Lyft is testing a new all-access subscription plan in select markets, reports The Verge. For a $200 flat fee per month, frequent riders can save $15 off 30 rides. If the ride is less than $15, it is free. If the ride is over $15, then riders pay the difference. Lyft made the announcement it was expanding the program two weeks ago when it invited heavy users in major cities to join a waitlist for the “next wave of plans.” The Verge reports there is no charge to join the waitlist, but you have to be invited.
The company began testing its all-access plans earlier this year to identify the right price point for frequent users. During that testing, prices ranged between $200 and $300 for 30 rides and $400 for 60 rides, according to Digital Trends.
‘We are going to move the entire industry from one based on ownership, to one based on subscription,’ said Logan Green, CEO of Lyft.
The Baltimore Sun reports that the new all-access subscription will be called Lyft Pass. At the same time it rolled out the subscription in Baltimore, the company also announced a program to provide approved Lyft drivers with credentials to offer rides to and from Fort Meade. Hundreds of Baltimore area drivers were invited to apply for the credentials.
‘People are looking for new ways to get around and new ways to consume transportation,’ said Mike Heslin, Baltimore market manager for Lyft. ‘Fort Meade has been a great partner in developing a system that works for everyone. We’ve been in talks with them for a few months.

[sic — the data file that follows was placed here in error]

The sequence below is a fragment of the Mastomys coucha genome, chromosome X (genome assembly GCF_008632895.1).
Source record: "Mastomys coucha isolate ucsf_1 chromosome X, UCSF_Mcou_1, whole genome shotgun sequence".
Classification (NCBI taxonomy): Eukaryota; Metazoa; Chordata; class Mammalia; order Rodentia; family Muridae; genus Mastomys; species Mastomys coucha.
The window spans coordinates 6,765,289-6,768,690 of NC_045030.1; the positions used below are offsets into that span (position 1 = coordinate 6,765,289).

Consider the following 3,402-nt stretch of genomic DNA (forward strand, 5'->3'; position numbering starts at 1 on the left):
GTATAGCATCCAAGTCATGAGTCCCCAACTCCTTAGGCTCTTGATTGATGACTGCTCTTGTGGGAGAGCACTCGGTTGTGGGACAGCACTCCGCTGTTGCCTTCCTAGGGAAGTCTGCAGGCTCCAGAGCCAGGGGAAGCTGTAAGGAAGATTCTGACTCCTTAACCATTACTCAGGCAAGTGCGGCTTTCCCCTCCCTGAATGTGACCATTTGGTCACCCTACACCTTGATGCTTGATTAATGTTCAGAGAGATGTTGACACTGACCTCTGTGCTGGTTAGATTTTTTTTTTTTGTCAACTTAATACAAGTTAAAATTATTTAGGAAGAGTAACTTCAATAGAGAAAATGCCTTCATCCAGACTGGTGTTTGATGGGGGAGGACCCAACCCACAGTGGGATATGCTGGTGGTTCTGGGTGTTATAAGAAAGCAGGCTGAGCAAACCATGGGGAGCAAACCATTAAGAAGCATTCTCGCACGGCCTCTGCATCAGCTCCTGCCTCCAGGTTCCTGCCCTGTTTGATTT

Earlier this month Lyft also announced it would expand its Lyft Relief Rides program to provide transportation for those in need. In the past, Lyft has provided free rides to shelters and hospitals after hurricanes in Texas and Florida, transportation to first responders, rides to evacuation centers during California wildfires in 2017, and to blood donation centers in Las Vegas after the tragic mass shooting last October.
Committing $1.5 million to the Lyft Relieve Rides program in the next year, Lyft will continue to provide rides in similar emergency situations, but it will also extend its reach to others in need. For example, Lyft will provide rides for returning veterans and low-income individuals who transportation to job interviews or medical appointments.
‘Lyft’s mission is to improve people’s lives with the world’s best transportation,’ said Lyft in a May 2 blog post. ‘Working with strong local and national partners, we’ll expand these partnerships to support a diverse array of people, depending on the needs of each local community.’
Uber tried subscriptions in several major markets, and those subscription plans have slowly faded away with little, if any, explanation. Lyft is trying the same type of subscription program, offering discounted rides in exchange for a flat monthly fee. Can subscriptions work for a ride sharing company? With proper testing and pricing, subscriptions could be successful.
The key difference between what Lyft is offering versus subscriptions to Netflix, Spotify or The New York Times, is that Lyft is offering a service with a variable price tag. Each ride has a different cost, depending on several variables. The all-access plans will require testing, analysis and tweaking in each market to determine if the subscription is a viable alternative and a reliable revenue stream worth devoting resources to.